Expected Council Action
In March, the Council is scheduled to be briefed on the report of the Secretary-General on the UN Mission in South Sudan (UNMISS) by the Under-Secretary-General for Peacekeeping Operations Hervé Ladsous. Executive Director of UN Women Phumzile Mlambo-Ngcuka may also brief on her 18-19 February trip to South Sudan. Council members are likely to hold consultations following the briefing.
At press time, an outcome was not anticipated. However, after considering the findings of the upcoming Secretary-General’s report, the Council could choose to modify the mandate of UNMISS well ahead of its 15 July expiration.
Key Recent Developments
On 21 February, Council members received an interim report on the human rights situation in South Sudan issued by the Human Rights Division of UNMISS. The report covers events during the first six weeks since the outbreak of hostilities, from 15 December 2013 through 31 January 2014. The report summarises human rights violations in the Central Equatoria, Jonglei, Unity and Upper Nile states, including the deliberate targeting of civilians in extrajudicial killings and mass killings, enforced disappearances, gender-based violence and torture committed by forces from both sides of the conflict. The report also notes that many civilians were deliberately targeted and killed along ethnic lines, while many more civilians have been forcibly displaced.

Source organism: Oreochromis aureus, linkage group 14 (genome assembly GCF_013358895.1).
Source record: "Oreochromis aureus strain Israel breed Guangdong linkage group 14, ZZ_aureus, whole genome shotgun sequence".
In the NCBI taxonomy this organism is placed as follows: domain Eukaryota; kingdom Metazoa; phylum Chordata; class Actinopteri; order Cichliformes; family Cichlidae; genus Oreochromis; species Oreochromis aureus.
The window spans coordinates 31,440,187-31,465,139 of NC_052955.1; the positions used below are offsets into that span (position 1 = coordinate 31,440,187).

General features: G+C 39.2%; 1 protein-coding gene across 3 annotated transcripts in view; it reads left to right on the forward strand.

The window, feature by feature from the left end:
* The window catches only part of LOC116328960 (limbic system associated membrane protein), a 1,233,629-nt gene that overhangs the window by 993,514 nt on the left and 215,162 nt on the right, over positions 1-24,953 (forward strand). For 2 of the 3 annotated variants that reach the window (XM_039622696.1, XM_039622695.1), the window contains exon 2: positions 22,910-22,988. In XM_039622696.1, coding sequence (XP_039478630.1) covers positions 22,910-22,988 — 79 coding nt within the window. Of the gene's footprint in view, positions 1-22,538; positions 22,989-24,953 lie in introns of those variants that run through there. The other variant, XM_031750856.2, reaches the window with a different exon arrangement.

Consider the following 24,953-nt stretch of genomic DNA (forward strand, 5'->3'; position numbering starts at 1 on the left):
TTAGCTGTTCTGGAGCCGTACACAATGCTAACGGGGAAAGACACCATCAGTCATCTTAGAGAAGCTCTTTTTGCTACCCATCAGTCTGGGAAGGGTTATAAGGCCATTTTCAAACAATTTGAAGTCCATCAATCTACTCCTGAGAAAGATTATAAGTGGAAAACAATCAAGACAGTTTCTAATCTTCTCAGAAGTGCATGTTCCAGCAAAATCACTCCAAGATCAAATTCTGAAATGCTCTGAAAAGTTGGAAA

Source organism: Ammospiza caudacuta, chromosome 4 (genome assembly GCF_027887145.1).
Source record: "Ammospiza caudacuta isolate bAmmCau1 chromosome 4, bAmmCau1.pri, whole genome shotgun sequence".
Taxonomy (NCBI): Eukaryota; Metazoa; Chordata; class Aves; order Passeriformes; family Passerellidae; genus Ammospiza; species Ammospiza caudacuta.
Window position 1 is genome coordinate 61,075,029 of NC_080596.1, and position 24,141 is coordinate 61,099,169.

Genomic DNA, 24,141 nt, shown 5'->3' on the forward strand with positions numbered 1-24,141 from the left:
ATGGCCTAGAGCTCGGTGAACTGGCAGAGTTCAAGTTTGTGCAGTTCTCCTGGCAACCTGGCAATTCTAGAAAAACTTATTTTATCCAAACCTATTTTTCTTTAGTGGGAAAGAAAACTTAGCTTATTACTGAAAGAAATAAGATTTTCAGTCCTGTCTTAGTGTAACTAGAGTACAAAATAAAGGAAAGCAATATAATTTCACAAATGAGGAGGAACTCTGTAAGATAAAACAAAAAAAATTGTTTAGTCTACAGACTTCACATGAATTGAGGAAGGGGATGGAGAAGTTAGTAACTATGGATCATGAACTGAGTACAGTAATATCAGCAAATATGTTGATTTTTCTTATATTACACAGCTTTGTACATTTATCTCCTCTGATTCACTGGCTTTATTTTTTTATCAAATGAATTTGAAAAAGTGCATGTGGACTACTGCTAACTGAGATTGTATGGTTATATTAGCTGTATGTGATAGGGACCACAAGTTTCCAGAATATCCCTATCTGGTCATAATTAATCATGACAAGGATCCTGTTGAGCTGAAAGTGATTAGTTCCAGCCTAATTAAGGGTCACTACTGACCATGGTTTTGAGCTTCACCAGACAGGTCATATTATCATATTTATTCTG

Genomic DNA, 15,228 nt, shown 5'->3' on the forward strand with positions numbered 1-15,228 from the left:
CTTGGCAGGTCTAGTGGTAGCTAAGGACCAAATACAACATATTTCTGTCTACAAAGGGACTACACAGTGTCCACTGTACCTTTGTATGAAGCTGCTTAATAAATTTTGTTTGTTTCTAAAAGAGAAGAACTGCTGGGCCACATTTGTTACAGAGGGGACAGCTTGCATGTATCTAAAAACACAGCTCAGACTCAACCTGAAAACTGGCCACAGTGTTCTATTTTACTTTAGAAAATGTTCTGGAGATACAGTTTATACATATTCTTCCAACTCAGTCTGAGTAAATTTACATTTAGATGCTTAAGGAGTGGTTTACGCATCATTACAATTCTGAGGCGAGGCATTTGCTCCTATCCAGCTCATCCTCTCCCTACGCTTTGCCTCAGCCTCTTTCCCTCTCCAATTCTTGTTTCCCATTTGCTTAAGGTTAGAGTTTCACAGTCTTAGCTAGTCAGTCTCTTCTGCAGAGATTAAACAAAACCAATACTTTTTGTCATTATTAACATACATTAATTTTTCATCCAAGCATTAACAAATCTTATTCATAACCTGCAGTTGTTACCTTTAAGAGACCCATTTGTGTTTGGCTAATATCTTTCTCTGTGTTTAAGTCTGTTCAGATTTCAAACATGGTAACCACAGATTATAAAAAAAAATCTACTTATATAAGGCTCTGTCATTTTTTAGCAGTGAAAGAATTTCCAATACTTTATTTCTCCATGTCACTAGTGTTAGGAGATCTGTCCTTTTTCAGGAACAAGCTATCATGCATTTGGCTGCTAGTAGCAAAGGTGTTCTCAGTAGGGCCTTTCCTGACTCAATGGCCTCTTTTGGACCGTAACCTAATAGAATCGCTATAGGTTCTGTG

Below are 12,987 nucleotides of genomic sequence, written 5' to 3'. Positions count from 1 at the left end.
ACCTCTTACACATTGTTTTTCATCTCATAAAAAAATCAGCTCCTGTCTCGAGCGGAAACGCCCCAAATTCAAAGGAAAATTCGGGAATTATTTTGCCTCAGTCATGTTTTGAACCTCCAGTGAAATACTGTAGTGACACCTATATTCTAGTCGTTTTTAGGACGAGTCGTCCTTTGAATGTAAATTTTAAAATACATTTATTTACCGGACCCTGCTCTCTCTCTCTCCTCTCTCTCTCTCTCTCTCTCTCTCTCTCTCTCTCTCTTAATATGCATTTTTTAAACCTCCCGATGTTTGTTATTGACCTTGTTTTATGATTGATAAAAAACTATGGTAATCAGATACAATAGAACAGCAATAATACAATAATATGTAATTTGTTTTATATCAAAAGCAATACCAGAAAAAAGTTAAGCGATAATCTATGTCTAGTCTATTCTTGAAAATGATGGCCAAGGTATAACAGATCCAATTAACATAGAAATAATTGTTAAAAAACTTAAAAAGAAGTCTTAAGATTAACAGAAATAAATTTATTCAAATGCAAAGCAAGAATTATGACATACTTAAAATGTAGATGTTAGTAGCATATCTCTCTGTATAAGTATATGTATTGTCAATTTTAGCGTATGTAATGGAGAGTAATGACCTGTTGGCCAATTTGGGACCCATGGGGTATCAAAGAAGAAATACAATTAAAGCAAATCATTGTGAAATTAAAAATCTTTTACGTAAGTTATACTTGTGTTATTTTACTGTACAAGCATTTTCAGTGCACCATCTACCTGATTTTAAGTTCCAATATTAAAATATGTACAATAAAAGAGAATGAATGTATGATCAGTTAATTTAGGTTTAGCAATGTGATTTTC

A second round of talks mediated by the Intergovernmental Authority on Development (IGAD) between the government of South Sudan and the opposition was due to start on 10 February. The rebel delegation then made two demands as a pre-requisite: the withdrawal of Ugandan military forces deployed in support of the government and the participation in the talks of the 11 Sudan People’s Liberation Movement (SPLM) members initially detained by the government in mid-December (four remain in detention in South Sudan facing treason charges and seven were released into the custody of Kenya on 29 January). After the rebels were assured their concerns would be addressed, an opening ceremony was held on 11 February, and the seven former political detainees arrived in Addis Ababa from Nairobi the following day. Potentially complicating the mediation process, the group of seven has since asked to participate independently rather than joining the rebel delegation. IGAD chief negotiator Seyoum Mesfin said, “They rather would like us to prepare a sort of a triangular table for their negotiations.” Despite the holding of an opening ceremony, as of press time the second round of talks had failed to progress. This may be largely due to rebel objections regarding the continued detention of four opposition figures and the ongoing deployment of Ugandan forces in South Sudan.